Maybe dummy and idiot don't push your buttons, but what about meathead?
Macs for Meatheads is what one reluctant bookseller suggested John Kilcullen, the mastermind behind the Dummies series, label his Macintosh guide.
Keep the alliteration.
In fact, many booksellers turned down Kilcullen in the beginning, because they were apprehensive about the titles.
But Kilcullen and the shrewd marketers at IDG Books Worldwide, of which Kilcullen is president and CEO, pressed on, and the idea that occurred to him in 1987 while playing with ideas over dinner has since ignited an international phenomenon. The first Dummies' book, "DOS for Dummies," appeared on bookshelves in November 1991. The Complete Idiot's Guides came later, and addressed varying and similar topics.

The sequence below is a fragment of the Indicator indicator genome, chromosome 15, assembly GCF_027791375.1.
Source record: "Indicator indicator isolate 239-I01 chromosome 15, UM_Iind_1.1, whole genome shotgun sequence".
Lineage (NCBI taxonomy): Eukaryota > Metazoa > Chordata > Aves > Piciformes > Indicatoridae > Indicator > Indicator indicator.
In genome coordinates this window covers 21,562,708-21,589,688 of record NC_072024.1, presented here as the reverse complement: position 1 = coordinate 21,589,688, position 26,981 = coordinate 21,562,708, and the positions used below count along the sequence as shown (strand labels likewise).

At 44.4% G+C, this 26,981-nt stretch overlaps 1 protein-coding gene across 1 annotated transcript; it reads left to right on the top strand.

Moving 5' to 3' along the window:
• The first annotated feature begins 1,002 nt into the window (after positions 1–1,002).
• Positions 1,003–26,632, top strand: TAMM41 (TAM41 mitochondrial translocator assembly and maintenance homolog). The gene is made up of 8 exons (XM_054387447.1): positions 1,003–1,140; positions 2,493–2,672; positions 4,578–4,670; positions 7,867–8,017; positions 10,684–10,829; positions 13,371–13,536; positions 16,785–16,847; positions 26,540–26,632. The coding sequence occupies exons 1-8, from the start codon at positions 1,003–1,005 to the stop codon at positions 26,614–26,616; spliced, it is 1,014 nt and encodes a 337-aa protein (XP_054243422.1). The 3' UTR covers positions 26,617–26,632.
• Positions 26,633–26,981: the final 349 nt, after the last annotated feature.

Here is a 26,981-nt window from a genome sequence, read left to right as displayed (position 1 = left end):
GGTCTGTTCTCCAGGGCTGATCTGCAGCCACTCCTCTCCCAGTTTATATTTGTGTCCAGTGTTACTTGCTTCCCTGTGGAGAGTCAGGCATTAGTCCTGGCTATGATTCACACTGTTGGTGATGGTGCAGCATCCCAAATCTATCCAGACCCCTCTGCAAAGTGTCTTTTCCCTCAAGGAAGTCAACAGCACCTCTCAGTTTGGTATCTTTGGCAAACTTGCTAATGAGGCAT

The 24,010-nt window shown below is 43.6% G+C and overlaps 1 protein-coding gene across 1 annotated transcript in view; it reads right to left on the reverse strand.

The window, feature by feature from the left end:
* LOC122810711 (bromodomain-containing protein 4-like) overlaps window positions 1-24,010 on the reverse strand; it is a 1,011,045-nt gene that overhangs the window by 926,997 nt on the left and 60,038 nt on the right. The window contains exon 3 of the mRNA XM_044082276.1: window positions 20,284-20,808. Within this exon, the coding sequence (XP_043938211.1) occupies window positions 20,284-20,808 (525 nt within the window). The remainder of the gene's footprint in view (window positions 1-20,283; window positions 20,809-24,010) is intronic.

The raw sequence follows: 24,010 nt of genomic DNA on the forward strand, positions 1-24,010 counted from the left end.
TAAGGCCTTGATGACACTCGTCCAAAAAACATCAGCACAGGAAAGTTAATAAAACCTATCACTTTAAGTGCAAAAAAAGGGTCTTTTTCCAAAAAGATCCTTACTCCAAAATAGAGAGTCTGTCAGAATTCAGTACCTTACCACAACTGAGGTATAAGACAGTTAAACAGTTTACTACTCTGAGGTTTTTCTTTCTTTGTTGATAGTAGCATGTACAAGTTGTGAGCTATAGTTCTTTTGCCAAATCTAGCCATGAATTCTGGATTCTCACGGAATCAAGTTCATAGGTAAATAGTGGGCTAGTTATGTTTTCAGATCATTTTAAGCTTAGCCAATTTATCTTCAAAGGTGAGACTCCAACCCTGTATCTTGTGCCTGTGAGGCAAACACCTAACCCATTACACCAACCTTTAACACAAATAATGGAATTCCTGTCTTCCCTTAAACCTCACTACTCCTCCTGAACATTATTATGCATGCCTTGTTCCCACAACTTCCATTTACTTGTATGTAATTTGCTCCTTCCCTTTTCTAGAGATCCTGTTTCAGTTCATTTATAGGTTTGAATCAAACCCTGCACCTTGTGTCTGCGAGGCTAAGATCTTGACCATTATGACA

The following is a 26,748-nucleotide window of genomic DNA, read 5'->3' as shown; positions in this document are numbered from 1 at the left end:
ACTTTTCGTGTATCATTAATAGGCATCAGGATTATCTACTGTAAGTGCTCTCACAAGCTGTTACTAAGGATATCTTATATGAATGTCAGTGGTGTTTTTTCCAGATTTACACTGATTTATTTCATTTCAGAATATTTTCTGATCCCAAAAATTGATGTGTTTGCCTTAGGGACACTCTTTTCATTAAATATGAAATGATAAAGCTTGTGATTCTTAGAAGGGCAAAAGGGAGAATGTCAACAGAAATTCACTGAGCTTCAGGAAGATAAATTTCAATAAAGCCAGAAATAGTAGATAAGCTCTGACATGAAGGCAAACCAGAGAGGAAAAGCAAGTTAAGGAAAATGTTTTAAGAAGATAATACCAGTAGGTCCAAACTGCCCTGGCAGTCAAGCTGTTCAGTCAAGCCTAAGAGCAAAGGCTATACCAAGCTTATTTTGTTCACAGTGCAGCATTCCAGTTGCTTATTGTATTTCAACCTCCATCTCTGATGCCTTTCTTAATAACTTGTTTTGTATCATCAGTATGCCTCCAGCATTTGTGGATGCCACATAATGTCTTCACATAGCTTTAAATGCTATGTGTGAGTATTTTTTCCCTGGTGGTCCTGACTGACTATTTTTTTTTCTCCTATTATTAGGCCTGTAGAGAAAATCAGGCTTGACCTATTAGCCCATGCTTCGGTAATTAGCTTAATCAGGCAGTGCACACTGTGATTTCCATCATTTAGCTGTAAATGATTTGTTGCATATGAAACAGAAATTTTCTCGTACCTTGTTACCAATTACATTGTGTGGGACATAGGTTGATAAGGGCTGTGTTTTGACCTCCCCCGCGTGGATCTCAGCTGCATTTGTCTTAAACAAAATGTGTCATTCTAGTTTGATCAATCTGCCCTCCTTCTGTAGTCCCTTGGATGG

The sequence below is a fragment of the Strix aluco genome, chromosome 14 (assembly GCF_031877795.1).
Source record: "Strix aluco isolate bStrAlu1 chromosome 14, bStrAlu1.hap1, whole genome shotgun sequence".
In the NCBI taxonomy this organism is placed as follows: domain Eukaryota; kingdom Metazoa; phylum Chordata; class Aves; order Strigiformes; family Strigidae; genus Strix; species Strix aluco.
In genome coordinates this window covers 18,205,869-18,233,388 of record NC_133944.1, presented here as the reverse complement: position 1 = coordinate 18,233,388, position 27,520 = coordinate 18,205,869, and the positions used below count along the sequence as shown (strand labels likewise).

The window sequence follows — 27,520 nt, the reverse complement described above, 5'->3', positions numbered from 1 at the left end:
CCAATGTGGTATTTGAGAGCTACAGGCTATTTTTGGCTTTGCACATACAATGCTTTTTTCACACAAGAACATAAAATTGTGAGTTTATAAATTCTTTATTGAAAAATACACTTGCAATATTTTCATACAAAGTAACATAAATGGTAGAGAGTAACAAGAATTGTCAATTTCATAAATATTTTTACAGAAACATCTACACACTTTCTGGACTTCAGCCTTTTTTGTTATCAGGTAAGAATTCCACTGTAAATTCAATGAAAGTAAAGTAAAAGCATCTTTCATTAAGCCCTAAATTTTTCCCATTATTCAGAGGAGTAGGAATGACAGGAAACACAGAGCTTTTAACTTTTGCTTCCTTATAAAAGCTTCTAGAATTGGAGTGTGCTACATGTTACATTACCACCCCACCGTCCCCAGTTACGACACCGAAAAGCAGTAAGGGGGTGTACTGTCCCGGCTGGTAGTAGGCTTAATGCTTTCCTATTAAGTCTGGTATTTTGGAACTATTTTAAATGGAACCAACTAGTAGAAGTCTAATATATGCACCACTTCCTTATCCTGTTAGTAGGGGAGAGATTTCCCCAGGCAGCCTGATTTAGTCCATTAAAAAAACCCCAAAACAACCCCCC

The titles, along with being a gimmick, are what Kilcullen, 37, calls a "term of endearment."
"The chord we're hitting, is people can laugh at themselves," he said. "People are proud to be dummies at certain things."
After all, this is a time of hyper-specialization and information overload, and such tongue-in-cheek titles are more likely to relieve than offend. "People don't want to be experts, they just want to be sane," he said.
And it takes a certain level of guts to plunk such a book down on the counter.
"The more secure people are in their career and their life, the more likely they are to buy these books," said Theresa Murtha, vice president and publisher of Macmillan consumer information group, which handles The Complete Idiot's Guides.
Consumers contend the titles are just a marketing mask for tips and advice that may not be as obvious as it seems.